Here at Wild at Heart Foundation, we’d love to take a proactive approach to tackling South Korea’s long-integrated cultural beliefs. We’re firm believers in educating the next generation as a means of interrupting that cycle of misinformation and promote a kinder, more compassionate future for all. Sadly, it isn’t that straightforward…
Dog meat might be illegal in South Korea, but its consumption is not. Another grey area is that dogs are legislatively regarded as ‘livestock’ but not covered by the same welfare laws. Furthermore, its practices are widely absent from classrooms, which makes launching any kind of education programme virtually impossible.
Similarly, while sterilisation has helped alleviate stray dog populations all around the world, from South Africa and Thailand, to Puerto Rico and Bulgaria, the majority of dogs on these farms have been bred for purpose. As such, sterilisation would do little to stop the brutality.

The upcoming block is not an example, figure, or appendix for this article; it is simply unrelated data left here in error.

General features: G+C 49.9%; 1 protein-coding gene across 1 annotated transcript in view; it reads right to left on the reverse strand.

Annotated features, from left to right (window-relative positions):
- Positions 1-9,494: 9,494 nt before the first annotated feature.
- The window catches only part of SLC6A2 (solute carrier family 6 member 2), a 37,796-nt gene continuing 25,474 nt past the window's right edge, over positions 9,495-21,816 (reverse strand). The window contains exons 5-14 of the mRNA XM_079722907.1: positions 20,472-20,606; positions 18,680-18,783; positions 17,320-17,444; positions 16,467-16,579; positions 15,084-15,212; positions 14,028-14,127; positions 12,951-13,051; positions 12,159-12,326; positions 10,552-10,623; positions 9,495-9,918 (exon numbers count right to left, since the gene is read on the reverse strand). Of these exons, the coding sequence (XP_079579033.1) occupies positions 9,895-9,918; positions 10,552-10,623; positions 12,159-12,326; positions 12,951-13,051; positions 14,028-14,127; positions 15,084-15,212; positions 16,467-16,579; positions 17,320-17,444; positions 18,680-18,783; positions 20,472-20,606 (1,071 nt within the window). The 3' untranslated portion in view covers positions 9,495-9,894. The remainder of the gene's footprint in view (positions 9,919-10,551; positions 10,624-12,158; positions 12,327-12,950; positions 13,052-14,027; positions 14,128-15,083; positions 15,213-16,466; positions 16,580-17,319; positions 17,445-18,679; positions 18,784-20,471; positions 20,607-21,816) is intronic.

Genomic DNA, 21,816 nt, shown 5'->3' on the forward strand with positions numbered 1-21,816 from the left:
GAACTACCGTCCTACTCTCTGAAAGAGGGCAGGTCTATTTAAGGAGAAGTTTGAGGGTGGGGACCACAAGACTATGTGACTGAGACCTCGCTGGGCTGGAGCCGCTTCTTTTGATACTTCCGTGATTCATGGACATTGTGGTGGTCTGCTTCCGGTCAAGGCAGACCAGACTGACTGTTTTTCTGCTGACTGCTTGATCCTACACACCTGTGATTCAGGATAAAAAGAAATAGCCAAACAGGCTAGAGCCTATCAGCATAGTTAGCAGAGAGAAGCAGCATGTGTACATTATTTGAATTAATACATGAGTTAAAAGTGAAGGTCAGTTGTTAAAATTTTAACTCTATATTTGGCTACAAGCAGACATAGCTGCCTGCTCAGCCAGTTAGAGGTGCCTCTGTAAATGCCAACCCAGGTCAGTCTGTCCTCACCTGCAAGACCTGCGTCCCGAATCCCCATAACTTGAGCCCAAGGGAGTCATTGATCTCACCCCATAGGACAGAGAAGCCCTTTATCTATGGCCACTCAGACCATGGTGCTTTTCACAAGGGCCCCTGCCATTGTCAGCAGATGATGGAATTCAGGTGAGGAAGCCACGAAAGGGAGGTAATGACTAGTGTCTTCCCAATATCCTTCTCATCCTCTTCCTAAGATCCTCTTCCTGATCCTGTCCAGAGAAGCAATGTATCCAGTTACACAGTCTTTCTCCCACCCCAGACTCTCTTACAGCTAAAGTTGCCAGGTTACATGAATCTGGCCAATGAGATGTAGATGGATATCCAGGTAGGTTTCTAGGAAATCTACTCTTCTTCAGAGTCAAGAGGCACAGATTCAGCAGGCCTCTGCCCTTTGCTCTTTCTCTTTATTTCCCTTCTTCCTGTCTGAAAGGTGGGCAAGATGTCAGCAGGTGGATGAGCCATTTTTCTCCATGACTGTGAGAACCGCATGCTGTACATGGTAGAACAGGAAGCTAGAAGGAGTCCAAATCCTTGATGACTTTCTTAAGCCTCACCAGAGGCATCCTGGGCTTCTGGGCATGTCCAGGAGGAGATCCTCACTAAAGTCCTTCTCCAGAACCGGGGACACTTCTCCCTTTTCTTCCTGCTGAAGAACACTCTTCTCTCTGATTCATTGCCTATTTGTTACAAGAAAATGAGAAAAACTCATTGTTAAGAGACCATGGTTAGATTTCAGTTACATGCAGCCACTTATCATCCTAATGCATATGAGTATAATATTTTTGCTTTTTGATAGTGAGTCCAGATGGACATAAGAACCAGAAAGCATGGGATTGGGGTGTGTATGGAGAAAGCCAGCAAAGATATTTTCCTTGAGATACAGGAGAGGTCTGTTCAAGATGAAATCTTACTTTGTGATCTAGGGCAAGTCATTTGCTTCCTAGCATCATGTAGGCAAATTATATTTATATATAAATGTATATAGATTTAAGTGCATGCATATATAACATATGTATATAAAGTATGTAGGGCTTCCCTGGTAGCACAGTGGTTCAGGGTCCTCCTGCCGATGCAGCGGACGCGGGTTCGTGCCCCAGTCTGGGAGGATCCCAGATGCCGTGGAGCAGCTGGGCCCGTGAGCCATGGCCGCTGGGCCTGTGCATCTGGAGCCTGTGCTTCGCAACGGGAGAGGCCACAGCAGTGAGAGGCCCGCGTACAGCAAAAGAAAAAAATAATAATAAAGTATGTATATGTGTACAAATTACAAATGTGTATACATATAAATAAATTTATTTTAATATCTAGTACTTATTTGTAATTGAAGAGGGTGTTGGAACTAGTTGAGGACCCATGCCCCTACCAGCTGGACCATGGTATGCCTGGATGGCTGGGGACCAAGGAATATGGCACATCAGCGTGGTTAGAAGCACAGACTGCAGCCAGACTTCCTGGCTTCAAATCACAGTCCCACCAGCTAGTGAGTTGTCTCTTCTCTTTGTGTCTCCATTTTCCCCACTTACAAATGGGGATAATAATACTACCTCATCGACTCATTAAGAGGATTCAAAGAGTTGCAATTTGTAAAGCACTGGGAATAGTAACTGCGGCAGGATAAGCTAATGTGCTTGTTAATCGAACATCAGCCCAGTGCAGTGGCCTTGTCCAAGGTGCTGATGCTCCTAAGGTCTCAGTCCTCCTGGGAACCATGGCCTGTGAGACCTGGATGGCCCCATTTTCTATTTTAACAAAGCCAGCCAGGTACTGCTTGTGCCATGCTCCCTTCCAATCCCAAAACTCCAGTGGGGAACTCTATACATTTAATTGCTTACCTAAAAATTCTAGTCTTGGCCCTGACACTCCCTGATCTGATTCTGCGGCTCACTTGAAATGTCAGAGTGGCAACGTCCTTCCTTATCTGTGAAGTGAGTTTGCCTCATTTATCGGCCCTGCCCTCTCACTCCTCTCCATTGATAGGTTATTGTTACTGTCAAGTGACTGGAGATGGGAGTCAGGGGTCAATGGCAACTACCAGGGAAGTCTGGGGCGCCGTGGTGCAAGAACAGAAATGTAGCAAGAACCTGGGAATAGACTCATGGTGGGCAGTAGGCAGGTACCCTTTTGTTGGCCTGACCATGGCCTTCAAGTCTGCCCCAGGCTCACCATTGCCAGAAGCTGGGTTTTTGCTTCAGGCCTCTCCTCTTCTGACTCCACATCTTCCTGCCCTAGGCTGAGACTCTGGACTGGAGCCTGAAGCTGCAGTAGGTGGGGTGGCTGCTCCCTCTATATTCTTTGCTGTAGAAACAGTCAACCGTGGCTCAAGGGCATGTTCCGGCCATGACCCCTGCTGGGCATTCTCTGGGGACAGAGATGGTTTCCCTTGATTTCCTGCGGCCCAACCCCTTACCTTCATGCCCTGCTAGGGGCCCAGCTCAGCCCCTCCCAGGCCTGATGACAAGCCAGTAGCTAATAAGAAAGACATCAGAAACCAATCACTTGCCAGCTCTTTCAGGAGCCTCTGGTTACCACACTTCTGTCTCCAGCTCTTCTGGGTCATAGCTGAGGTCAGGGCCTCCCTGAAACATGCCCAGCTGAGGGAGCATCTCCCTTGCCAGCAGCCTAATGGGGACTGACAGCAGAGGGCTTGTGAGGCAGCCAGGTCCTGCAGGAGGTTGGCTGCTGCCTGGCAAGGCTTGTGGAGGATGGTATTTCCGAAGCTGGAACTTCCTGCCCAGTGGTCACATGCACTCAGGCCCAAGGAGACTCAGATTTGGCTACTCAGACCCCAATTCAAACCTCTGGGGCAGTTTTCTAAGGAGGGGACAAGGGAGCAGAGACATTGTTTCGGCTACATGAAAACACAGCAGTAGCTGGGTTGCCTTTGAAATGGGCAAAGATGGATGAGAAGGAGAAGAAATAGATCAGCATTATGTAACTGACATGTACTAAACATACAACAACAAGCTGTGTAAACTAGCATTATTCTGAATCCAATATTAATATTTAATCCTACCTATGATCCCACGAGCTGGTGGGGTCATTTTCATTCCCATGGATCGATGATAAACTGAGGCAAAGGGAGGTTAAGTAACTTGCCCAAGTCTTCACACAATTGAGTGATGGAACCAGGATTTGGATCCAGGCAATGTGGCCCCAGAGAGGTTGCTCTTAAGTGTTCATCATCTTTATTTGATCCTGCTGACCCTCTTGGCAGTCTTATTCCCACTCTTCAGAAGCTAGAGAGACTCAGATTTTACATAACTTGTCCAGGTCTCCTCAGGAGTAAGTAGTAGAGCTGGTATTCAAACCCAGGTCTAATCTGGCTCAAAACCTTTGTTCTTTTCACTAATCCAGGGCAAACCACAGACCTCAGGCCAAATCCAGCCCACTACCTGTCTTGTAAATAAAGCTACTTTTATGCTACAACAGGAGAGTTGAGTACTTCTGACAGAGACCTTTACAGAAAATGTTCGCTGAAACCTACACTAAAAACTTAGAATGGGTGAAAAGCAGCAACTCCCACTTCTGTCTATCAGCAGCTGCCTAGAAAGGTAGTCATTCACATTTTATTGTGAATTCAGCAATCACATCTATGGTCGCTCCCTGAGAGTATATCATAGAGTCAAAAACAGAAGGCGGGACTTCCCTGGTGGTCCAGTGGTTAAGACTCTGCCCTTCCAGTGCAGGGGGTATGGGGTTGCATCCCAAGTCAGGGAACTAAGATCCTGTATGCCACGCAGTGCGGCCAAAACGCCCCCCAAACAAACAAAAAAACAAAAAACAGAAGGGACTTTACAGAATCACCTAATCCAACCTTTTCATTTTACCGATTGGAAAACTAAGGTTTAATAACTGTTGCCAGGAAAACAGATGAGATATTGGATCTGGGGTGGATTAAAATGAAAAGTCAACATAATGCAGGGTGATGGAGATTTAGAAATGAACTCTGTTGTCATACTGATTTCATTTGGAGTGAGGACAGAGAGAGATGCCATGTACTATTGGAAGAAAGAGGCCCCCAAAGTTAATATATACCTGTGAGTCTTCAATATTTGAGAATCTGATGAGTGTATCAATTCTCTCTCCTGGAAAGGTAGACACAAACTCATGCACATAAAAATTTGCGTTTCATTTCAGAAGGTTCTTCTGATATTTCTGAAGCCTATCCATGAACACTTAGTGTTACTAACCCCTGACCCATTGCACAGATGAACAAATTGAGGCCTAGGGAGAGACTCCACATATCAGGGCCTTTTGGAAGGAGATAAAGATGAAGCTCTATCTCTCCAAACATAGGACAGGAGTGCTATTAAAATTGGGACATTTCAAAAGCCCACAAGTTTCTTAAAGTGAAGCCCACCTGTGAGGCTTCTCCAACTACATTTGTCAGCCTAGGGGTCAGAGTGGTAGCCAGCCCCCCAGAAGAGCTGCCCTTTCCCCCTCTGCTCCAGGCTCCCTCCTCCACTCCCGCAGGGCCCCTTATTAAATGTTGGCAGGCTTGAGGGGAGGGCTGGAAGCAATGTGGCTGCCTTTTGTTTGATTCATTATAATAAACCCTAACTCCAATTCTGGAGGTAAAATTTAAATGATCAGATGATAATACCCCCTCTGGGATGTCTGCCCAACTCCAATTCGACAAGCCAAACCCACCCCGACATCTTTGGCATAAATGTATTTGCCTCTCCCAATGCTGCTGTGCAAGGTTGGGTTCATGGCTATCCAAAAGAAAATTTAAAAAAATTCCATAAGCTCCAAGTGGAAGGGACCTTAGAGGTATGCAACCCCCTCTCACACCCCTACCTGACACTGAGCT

Despite this, we’re determined to help – and so can you.
Or text SOUTHKOREA to 70085 to give £5
We ACT is a non-profit organisation working out of Korea, where their small but mighty team are closing down dog meat farms. Run solely by volunteers, We ACT liberate dogs from such conditions. They then rehabilitate them through foster care and find them forever homes around the world.
To date, they’ve saved over 600 dogs from a far more gruesome fate.
We’re incredibly proud to be supporting We ACT and have already adopted 5 beautiful dogs right here in the UK. But that’s just the beginning. This week, we’re hosting a South Korea “takeover” where we’ll be speaking to the team on the frontline; raising awareness and funds; and sharing some happy endings too!